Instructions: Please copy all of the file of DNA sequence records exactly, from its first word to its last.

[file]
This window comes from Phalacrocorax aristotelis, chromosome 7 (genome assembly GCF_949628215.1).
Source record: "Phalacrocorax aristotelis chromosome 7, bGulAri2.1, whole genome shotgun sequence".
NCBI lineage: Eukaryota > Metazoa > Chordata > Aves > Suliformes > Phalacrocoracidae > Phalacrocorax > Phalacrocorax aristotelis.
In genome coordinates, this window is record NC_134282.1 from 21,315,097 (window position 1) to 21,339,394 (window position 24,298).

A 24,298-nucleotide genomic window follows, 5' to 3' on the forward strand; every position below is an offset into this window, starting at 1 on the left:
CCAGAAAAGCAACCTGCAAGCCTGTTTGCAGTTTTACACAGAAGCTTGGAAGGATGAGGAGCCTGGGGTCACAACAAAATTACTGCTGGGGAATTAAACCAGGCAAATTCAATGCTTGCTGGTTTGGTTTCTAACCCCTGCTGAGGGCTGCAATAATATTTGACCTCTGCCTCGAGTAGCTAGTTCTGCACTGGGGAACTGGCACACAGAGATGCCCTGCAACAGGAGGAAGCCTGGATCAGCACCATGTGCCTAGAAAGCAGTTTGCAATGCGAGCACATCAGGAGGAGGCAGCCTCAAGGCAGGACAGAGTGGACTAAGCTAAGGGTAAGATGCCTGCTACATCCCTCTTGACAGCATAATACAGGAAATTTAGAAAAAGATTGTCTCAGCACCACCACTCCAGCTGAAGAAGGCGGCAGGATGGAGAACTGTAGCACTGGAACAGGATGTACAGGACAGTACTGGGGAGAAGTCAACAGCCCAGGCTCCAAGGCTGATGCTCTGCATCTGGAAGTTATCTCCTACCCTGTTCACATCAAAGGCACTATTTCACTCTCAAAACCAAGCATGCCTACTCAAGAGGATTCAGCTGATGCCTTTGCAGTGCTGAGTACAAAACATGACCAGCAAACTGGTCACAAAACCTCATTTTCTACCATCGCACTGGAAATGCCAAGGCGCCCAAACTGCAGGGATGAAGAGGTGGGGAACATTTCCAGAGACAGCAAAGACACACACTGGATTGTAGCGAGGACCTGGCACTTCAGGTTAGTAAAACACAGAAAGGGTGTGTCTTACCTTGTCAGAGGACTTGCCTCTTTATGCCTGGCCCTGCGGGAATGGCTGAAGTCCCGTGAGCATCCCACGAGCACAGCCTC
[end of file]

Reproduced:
This window comes from Phalacrocorax aristotelis, chromosome 7 (genome assembly GCF_949628215.1).
Source record: "Phalacrocorax aristotelis chromosome 7, bGulAri2.1, whole genome shotgun sequence".
NCBI lineage: Eukaryota > Metazoa > Chordata > Aves > Suliformes > Phalacrocoracidae > Phalacrocorax > Phalacrocorax aristotelis.
In genome coordinates, this window is record NC_134282.1 from 21,315,097 (window position 1) to 21,339,394 (window position 24,298).

A 24,298-nucleotide genomic window follows, 5' to 3' on the forward strand; every position below is an offset into this window, starting at 1 on the left:
CCAGAAAAGCAACCTGCAAGCCTGTTTGCAGTTTTACACAGAAGCTTGGAAGGATGAGGAGCCTGGGGTCACAACAAAATTACTGCTGGGGAATTAAACCAGGCAAATTCAATGCTTGCTGGTTTGGTTTCTAACCCCTGCTGAGGGCTGCAATAATATTTGACCTCTGCCTCGAGTAGCTAGTTCTGCACTGGGGAACTGGCACACAGAGATGCCCTGCAACAGGAGGAAGCCTGGATCAGCACCATGTGCCTAGAAAGCAGTTTGCAATGCGAGCACATCAGGAGGAGGCAGCCTCAAGGCAGGACAGAGTGGACTAAGCTAAGGGTAAGATGCCTGCTACATCCCTCTTGACAGCATAATACAGGAAATTTAGAAAAAGATTGTCTCAGCACCACCACTCCAGCTGAAGAAGGCGGCAGGATGGAGAACTGTAGCACTGGAACAGGATGTACAGGACAGTACTGGGGAGAAGTCAACAGCCCAGGCTCCAAGGCTGATGCTCTGCATCTGGAAGTTATCTCCTACCCTGTTCACATCAAAGGCACTATTTCACTCTCAAAACCAAGCATGCCTACTCAAGAGGATTCAGCTGATGCCTTTGCAGTGCTGAGTACAAAACATGACCAGCAAACTGGTCACAAAACCTCATTTTCTACCATCGCACTGGAAATGCCAAGGCGCCCAAACTGCAGGGATGAAGAGGTGGGGAACATTTCCAGAGACAGCAAAGACACACACTGGATTGTAGCGAGGACCTGGCACTTCAGGTTAGTAAAACACAGAAAGGGTGTGTCTTACCTTGTCAGAGGACTTGCCTCTTTATGCCTGGCCCTGCGGGAATGGCTGAAGTCCCGTGAGCATCCCACGAGCACAGCCTC